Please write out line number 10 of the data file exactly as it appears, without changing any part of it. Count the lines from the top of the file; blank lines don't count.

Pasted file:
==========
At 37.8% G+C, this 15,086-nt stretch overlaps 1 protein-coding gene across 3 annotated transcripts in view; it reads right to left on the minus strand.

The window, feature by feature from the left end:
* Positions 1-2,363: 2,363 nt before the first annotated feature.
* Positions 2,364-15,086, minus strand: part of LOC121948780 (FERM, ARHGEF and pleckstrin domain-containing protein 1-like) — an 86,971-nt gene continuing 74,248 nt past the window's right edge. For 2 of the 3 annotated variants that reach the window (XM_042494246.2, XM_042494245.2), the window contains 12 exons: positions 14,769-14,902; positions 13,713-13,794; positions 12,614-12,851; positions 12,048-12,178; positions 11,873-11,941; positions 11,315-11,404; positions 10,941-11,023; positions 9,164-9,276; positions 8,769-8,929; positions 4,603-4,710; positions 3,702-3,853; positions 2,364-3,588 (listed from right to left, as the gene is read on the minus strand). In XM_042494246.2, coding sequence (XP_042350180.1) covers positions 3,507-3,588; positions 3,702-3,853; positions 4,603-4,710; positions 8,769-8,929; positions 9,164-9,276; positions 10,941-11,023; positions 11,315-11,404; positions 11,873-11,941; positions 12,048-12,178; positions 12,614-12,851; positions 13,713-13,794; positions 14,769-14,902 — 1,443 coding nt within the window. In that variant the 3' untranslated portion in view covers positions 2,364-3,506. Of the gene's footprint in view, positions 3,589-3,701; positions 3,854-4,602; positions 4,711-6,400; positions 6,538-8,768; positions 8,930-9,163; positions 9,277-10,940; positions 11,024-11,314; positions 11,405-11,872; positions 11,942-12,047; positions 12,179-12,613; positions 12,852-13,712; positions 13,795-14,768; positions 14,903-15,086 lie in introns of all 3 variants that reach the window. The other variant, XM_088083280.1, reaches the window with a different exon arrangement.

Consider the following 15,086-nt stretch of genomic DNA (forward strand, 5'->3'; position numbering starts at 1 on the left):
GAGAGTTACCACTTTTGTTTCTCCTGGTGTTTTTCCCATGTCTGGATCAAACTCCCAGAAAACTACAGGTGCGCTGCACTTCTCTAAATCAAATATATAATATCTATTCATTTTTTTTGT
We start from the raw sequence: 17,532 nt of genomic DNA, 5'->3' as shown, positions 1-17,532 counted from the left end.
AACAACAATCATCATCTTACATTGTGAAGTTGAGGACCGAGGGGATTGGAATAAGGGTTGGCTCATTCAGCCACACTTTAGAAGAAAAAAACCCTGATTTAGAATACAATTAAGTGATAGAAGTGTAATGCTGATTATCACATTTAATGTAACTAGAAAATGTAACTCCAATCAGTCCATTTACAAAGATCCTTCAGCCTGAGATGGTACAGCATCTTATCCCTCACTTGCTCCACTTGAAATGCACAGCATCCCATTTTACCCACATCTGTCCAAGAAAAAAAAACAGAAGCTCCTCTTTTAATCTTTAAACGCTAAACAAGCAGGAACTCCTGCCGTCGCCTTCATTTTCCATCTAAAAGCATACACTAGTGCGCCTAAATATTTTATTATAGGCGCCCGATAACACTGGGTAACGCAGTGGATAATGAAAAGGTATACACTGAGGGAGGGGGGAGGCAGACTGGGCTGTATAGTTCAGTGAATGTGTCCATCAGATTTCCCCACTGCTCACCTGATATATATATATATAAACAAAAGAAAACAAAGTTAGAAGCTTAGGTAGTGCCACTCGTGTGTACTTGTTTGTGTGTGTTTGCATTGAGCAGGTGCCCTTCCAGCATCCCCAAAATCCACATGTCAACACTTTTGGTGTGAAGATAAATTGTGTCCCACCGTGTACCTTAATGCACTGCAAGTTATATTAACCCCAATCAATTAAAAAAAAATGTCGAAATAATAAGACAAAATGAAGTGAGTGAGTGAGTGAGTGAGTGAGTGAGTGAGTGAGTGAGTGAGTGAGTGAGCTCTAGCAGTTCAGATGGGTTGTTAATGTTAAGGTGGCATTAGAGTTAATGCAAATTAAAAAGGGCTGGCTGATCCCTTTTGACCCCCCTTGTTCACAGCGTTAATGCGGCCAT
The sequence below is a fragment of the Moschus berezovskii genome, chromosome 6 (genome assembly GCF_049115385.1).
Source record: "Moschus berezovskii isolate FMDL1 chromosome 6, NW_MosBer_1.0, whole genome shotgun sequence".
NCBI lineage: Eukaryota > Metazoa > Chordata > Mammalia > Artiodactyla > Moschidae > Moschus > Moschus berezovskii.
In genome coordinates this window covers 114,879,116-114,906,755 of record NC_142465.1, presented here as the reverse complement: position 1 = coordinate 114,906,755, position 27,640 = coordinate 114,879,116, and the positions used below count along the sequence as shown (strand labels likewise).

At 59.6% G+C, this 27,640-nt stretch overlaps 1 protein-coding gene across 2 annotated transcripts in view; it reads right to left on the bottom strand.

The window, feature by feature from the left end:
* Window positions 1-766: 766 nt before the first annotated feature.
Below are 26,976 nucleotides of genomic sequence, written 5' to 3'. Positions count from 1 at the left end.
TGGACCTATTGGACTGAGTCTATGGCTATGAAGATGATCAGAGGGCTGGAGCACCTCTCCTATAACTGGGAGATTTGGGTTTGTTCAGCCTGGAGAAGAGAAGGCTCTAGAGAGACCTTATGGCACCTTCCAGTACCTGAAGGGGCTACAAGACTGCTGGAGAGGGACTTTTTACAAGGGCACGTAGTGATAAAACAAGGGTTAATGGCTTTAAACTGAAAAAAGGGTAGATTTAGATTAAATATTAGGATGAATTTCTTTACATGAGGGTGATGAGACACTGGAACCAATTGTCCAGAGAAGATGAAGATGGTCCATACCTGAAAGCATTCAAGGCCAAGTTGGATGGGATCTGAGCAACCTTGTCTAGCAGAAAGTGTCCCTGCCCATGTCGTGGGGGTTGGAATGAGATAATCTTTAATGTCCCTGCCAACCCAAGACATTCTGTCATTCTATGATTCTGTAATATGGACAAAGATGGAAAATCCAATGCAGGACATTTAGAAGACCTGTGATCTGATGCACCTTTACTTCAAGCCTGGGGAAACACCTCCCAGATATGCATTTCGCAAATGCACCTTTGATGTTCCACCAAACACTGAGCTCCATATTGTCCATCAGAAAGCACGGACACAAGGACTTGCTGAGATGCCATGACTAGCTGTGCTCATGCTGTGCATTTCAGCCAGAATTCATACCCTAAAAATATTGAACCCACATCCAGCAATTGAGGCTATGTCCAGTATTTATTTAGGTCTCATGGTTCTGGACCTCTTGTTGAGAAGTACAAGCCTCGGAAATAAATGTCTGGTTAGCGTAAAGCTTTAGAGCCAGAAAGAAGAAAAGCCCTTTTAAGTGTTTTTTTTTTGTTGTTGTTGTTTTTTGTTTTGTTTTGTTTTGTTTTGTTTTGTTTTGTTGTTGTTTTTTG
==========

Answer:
Source record: "Moschus berezovskii isolate FMDL1 chromosome 6, NW_MosBer_1.0, whole genome shotgun sequence".